Refraction

ABDO Advice Concerning Refractive Surgery

C11.2.2 Dispensing opticians are well-placed to educate patients by providing general information about a variety of surgical procedures, including refractive surgery.

This is likely to be verbal but can also be supplemented by offering leaflets, web-site addresses, CD-ROMs and/or videos that provide additional information and further assists the patient in their decision making process.

C11.2.3 ABDO recommends that you inform patients, who express an interest in refractive surgery procedures, about the different treatments that are available. The relative pros and cons of each as well as the comparison with alternative forms of correction (such as contact lenses) should be discussed. It is important that this information is factual and objective; if you are not up-to-date with the latest established techniques, then it is prudent to refer the patient to another party who is up to date, or alternatively, to another educational resource, such as internet websites.

C11.2.4 A qualified and unbiased recommendation of refractive surgery is appropriate where, with the information available, the patient fits the general suitability criteria for surgery. It MUST be made clear that you are giving general advice and that ultimately only an ophthalmologist specialising in refractive surgery can determine individual patient suitability. The final decision will be made jointly between the surgeon and the patient and will be accompanied by the signing of an informed consent form.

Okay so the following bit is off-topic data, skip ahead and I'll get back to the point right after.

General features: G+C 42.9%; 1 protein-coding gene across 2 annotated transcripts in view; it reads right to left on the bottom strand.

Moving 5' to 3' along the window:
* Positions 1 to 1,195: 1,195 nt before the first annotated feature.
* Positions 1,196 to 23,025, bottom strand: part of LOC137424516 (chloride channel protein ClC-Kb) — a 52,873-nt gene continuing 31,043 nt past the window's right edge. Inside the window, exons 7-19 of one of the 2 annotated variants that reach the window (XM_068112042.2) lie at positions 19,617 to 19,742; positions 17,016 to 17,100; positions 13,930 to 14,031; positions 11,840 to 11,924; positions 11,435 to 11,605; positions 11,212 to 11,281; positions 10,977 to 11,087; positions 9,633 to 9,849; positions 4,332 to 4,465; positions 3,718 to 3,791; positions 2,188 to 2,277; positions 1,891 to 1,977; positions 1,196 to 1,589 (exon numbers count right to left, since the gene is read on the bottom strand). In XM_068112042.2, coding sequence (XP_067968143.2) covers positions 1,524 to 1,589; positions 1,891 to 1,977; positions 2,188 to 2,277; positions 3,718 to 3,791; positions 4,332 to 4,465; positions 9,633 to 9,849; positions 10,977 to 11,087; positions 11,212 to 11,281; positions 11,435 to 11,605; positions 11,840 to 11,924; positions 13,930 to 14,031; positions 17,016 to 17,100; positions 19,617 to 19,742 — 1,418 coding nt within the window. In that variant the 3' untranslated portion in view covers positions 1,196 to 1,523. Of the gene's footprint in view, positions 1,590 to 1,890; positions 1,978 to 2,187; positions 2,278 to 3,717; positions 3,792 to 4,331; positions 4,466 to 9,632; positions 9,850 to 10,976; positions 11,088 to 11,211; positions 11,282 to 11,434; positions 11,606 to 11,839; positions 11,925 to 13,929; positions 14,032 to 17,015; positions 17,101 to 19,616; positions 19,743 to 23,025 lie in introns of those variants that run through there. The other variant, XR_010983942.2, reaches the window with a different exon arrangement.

C11.2.5 In an increasingly litigious society dispensing opticians are advised to only provide objective information in accordance with their knowledge of the subject. As stated in ABDO’s general Advice and Guidelines a registered dispensing optician should be satisfied that he or she possesses the necessary knowledge, either by existing training and examination or by additional knowledge and skill. Documentation is, as always, the only suitable defence in the unlikely event a patient decides to seek redress for their outcome, following the issuing of advice. You must therefore be clear in the advice you give to patients and keep clear, detailed records of that advice on the patient’s record card. This applies equally to those in general practice as it does for those working for a refractive surgery clinic.

C11.2.6 It is ideal, but not essential to provide details of more than one clinic to a patient. You may have a relationship with a particular refractive surgery clinic (or clinics), whereby to the best of your knowledge and your considered clinical judgement they offer a good service that you are happy to recommend to your patients. However referral to another clinician or organisation for clinical care must not involve a fee or its equivalent. You or a colleague may be providing a local co -management programme for your patients on behalf of your preferred clinic, either pre-operatively, post-operatively, or both. Any financial recompense for professional time and/or consultation MUST also be divulged to the patient in order that this remuneration is transparent to all and seen as appropriate.